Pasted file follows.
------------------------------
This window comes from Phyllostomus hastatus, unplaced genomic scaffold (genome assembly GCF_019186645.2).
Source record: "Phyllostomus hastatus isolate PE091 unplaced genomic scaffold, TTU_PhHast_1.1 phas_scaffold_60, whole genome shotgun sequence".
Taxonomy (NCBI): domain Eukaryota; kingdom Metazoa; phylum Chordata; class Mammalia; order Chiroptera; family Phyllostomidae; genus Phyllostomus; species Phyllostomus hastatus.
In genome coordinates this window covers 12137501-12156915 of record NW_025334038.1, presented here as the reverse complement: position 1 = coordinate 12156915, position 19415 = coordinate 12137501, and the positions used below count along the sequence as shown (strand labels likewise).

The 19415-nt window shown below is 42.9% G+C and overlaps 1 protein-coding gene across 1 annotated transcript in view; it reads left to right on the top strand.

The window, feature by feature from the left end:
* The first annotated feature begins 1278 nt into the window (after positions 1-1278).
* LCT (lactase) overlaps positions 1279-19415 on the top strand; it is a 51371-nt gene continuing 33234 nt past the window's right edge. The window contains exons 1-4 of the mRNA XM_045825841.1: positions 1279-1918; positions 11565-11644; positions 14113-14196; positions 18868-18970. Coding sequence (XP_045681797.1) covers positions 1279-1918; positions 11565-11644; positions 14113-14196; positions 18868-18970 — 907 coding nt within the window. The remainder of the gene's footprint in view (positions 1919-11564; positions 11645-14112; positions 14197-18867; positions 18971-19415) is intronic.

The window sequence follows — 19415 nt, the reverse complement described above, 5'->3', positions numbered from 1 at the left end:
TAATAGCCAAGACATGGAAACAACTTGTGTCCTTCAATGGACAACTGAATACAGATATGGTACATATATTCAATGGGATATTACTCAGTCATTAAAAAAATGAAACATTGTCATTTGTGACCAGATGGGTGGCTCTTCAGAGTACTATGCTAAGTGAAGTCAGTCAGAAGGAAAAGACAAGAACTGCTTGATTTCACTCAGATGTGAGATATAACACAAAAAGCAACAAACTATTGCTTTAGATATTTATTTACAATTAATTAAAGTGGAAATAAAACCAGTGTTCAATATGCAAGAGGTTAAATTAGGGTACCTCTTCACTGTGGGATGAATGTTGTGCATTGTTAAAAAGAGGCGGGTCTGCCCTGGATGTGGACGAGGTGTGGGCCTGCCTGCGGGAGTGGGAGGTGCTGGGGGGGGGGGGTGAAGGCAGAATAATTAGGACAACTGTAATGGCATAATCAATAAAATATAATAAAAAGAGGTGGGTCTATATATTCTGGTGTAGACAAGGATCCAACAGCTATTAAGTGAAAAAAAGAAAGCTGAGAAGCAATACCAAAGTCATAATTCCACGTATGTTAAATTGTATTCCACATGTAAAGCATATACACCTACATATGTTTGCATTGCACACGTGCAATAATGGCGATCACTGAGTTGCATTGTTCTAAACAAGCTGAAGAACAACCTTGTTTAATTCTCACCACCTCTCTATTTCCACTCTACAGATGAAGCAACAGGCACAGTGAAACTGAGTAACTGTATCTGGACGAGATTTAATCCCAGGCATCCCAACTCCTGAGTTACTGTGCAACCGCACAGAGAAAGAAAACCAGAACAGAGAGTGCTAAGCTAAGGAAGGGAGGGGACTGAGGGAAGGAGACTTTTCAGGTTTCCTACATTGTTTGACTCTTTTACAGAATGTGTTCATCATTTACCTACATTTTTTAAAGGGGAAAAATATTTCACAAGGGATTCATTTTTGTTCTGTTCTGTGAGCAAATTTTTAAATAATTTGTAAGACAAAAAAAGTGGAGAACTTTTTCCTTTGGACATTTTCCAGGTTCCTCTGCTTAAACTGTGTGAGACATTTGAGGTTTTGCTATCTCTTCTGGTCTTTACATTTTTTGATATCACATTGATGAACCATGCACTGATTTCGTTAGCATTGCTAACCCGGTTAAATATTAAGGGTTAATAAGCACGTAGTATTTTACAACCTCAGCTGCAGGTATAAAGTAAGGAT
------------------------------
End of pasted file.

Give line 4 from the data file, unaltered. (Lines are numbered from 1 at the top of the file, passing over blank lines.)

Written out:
In genome coordinates this window covers 12137501-12156915 of record NW_025334038.1, presented here as the reverse complement: position 1 = coordinate 12156915, position 19415 = coordinate 12137501, and the positions used below count along the sequence as shown (strand labels likewise).